3.) Having experienced the transition from burning your own CDs to Streaming, what advice would you give artists today attempting this similar almost DIY approach?

I hear lots of my peers saying “I just don’t understand why Spotify isn’t giving me love.” It’s no question their music is great. But you absolutely have to have that fanbase that’s LOOKING for your stuff. You do that by playing as many local shows as you can, having engaging social media, and keeping a continuous release stream. Oh, and having money to invest in sponsored ads 🙂

These next 3 questions were provided by my last interview subject, the band Moon Palace. Moon Palace asks:
4.) What is your favorite road snack?

Nutter Butters. It’s not even close. Nutter Butters are the best thing ever. That sugary peanut butter is making my mouth water as I type this.

5.) Favorite venues to play at?

Locally I really love the stage at Neumos, such a great revamp they did a couple years back. The Crocodile’s sound and room layout is heavenly.

6.) What is your dream band to open for?

Jungle. I absolutely love this band and their live show is so incredibly inspiring. They are a massive influence on where my music is heading.

7.) For my final question, I follow you on Instagram and every now and again you talk about a love for coffee. Where can I find the best latte/cup of coffee in Seattle, and also what was the best cup of caffeine you’ve ever had (be it the beans, the preparation, etc. what made it special)?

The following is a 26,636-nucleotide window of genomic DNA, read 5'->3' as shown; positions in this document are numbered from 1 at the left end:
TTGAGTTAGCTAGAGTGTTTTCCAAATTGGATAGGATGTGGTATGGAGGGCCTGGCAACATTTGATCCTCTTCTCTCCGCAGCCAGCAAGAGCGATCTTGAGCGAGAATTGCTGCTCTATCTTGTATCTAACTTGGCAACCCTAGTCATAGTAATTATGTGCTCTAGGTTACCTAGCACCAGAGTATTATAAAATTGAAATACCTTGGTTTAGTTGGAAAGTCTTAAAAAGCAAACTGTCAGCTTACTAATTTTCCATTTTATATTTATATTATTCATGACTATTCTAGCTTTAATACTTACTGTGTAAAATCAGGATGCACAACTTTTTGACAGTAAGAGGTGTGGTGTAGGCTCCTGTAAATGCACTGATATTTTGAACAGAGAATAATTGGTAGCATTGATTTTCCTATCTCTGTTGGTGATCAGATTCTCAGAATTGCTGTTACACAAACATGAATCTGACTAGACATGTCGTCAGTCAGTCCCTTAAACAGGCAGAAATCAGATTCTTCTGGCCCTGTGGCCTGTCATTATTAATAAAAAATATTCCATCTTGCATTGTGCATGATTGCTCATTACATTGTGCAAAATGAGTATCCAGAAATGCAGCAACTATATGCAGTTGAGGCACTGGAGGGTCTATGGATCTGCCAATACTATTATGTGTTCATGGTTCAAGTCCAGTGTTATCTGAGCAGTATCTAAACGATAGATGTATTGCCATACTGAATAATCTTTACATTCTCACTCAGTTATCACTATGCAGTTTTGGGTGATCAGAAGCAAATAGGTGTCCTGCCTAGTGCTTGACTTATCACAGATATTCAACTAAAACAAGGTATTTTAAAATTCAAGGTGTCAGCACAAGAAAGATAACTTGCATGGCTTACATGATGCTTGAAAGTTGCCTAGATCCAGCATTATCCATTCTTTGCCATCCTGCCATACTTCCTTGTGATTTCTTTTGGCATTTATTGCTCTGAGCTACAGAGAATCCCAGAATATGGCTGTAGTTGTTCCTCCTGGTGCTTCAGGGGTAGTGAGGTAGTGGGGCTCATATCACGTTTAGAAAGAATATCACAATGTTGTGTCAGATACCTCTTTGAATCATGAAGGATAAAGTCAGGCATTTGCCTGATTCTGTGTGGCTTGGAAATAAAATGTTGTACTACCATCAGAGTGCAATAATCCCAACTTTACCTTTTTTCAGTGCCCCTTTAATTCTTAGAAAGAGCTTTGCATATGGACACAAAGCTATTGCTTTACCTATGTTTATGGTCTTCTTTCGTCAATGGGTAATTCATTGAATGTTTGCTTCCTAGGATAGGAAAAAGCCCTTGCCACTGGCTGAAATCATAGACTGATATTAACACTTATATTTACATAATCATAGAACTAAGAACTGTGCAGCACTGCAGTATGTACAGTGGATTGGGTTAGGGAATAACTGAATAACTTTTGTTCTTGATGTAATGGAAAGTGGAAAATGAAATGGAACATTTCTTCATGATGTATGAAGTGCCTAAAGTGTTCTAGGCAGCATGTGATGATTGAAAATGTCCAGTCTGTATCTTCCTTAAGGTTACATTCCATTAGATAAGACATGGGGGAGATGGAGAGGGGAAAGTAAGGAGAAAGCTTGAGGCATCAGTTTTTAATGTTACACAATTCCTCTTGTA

Bruh ok, this is my favorite question! In Seattle, it’s Porchlight Coffee and Slate. Those are my top two. My FAVORITE, FAVORITE coffee shop is Pallet Roasters in Vancouver, BC. Their Benchmark espresso roast is perfection. However, the BEST cup of caffeine I ever had? Portland’s Albina Press. I had an almond milk latte. The dude working there pulled an incredible shot of espresso. Crema so thick it looked mud on top. Damn.

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I have to thank Nick Weaver for answering my questions and giving me a new coffee place to try out. Check out his website (thenickweaver.com), and check out his latest singles “Lund” and “Meyers Briggs“.

“We all turn to our communities in darker times and making art feels healing and more important than ever.”: 7 Questions with Moon Palace

Shadowcast

Recently, I was given the opportunity to preview the latest album “Shadowcast” from Seattle indie rock band, Moon Palace.  Twin sisters Cat and Carrie Biell alongside bandmates, Jude Miqueli, and Darcey Zoller create a psychedelia tinged, dusky, 41 minute kind of dream landscape that’s simply captivating.